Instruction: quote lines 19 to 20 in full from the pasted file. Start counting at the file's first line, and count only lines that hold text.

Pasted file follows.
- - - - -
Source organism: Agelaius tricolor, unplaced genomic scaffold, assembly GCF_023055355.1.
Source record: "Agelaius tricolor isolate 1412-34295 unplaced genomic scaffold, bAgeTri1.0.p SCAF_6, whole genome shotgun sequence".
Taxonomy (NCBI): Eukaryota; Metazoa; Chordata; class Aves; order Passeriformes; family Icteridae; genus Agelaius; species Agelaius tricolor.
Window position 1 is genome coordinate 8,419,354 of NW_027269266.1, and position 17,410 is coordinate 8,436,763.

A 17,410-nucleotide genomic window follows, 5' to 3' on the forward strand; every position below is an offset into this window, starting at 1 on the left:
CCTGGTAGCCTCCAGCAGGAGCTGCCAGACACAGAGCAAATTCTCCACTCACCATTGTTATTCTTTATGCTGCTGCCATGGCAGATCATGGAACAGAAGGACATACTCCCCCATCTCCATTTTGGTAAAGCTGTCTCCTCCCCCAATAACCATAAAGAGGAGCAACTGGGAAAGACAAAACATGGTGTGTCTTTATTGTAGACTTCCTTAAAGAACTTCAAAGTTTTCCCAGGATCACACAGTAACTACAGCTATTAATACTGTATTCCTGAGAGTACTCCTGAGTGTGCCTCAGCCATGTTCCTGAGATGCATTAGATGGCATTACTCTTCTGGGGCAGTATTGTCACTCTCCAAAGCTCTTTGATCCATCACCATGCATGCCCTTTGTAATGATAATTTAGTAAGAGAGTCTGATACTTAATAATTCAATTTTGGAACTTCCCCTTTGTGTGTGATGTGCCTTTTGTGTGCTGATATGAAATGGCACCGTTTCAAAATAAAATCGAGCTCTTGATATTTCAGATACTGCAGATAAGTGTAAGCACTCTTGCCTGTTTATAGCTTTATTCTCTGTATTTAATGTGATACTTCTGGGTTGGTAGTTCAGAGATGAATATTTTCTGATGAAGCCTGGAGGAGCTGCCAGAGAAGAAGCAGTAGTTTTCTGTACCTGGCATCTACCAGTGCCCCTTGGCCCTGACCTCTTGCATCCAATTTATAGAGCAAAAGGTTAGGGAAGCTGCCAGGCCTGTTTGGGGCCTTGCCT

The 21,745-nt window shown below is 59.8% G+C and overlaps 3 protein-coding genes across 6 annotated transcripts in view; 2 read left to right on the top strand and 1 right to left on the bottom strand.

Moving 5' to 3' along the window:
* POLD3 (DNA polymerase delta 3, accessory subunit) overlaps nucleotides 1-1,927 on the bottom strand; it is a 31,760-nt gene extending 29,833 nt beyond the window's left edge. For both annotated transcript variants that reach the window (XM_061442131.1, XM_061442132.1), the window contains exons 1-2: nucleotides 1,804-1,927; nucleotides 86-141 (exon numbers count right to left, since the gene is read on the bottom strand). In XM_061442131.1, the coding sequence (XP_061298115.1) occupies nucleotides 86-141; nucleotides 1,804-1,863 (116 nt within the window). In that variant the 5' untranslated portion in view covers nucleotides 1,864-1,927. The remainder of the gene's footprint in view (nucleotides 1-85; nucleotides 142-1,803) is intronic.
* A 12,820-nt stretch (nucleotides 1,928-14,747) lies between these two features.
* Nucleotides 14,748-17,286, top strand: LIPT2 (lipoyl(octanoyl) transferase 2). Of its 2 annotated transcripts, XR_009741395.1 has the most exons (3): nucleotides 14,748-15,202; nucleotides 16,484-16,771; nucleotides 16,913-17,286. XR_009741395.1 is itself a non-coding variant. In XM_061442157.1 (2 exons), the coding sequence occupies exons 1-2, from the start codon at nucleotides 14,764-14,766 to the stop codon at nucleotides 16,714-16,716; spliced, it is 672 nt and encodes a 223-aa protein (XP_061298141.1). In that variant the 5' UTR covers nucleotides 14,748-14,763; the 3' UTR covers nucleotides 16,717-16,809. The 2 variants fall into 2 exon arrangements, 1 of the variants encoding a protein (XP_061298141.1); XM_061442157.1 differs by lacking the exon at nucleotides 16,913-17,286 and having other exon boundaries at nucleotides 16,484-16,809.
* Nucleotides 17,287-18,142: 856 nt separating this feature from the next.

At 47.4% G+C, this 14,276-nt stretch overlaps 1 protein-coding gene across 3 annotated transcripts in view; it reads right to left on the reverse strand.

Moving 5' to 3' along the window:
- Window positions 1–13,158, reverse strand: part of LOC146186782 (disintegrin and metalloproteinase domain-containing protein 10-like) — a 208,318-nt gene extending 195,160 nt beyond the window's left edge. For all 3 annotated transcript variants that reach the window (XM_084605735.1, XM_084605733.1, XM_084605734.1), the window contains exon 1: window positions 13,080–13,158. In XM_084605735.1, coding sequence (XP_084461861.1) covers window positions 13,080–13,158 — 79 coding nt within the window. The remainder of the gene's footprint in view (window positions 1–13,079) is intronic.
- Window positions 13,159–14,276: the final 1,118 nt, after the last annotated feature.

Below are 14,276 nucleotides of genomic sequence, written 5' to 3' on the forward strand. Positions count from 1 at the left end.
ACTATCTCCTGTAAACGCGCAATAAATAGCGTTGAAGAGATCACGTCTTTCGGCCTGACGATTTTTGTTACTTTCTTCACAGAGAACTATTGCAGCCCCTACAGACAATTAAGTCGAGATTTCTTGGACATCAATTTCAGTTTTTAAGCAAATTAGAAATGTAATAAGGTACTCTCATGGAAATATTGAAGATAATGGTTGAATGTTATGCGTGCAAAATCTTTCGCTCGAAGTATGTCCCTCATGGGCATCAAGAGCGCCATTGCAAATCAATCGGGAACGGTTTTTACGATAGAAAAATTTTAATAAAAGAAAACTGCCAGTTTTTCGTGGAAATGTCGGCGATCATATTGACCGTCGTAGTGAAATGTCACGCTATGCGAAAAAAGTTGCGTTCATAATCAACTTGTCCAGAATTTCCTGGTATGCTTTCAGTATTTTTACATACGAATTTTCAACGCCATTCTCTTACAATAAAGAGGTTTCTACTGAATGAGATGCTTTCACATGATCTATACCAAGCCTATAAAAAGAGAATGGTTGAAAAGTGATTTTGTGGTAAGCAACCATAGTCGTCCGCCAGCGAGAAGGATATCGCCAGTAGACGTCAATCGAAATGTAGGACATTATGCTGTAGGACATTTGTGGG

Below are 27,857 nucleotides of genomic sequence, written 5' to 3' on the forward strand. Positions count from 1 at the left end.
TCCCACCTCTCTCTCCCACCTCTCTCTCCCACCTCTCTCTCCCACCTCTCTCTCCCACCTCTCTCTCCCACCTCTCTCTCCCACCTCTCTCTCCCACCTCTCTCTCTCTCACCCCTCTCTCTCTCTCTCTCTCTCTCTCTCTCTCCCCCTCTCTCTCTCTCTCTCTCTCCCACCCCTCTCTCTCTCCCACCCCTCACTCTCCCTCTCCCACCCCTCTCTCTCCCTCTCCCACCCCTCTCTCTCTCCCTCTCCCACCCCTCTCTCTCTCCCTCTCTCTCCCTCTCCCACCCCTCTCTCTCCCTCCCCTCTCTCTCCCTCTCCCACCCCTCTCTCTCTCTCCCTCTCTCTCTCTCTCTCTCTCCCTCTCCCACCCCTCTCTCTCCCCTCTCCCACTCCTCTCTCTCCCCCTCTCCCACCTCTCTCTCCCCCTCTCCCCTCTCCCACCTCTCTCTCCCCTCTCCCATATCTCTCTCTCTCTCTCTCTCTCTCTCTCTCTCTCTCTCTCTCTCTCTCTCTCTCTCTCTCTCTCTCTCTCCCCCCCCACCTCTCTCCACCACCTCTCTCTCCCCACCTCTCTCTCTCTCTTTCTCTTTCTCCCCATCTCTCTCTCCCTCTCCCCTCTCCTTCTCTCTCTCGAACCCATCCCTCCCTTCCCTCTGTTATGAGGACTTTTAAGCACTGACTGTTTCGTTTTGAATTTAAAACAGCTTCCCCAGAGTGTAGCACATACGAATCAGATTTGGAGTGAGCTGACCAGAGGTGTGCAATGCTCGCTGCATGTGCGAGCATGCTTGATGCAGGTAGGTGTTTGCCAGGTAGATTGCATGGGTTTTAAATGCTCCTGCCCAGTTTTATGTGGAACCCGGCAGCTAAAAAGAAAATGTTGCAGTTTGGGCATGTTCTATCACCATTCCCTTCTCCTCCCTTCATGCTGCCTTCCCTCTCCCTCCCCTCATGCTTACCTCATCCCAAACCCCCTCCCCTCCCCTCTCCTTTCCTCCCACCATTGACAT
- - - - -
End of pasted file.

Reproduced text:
Below are 27,857 nucleotides of genomic sequence, written 5' to 3' on the forward strand. Positions count from 1 at the left end.
TCCCACCTCTCTCTCCCACCTCTCTCTCCCACCTCTCTCTCCCACCTCTCTCTCCCACCTCTCTCTCCCACCTCTCTCTCCCACCTCTCTCTCCCACCTCTCTCTCTCTCACCCCTCTCTCTCTCTCTCTCTCTCTCTCTCTCTCCCCCTCTCTCTCTCTCTCTCTCTCCCACCCCTCTCTCTCTCCCACCCCTCACTCTCCCTCTCCCACCCCTCTCTCTCCCTCTCCCACCCCTCTCTCTCTCCCTCTCCCACCCCTCTCTCTCTCCCTCTCTCTCCCTCTCCCACCCCTCTCTCTCCCTCCCCTCTCTCTCCCTCTCCCACCCCTCTCTCTCTCTCCCTCTCTCTCTCTCTCTCTCTCCCTCTCCCACCCCTCTCTCTCCCCTCTCCCACTCCTCTCTCTCCCCCTCTCCCACCTCTCTCTCCCCCTCTCCCCTCTCCCACCTCTCTCTCCCCTCTCCCATATCTCTCTCTCTCTCTCTCTCTCTCTCTCTCTCTCTCTCTCTCTCTCTCTCTCTCTCTCTCTCTCTCTCTCCCCCCCCACCTCTCTCCACCACCTCTCTCTCCCCACCTCTCTCTCTCTCTTTCTCTTTCTCCCCATCTCTCTCTCCCTCTCCCCTCTCCTTCTCTCTCTCGAACCCATCCCTCCCTTCCCTCTGTTATGAGGACTTTTAAGCACTGACTGTTTCGTTTTGAATTTAAAACAGCTTCCCCAGAGTGTAGCACATACGAATCAGATTTGGAGTGAGCTGACCAGAGGTGTGCAATGCTCGCTGCATGTGCGAGCATGCTTGATGCAGGTAGGTGTTTGCCAGGTAGATTGCATGGGTTTTAAATGCTCCTGCCCAGTTTTATGTGGAACCCGGCAGCTAAAAAGAAAATGTTGCAGTTTGGGCATGTTCTATCACCATTCCCTTCTCCTCCCTTCATGCTGCCTTCCCTCTCCCTCCCCTCATGCTTACCTCATCCCAAACCCCCTCCCCTCCCCTCTCCTTTCCTCCCACCATTGACAT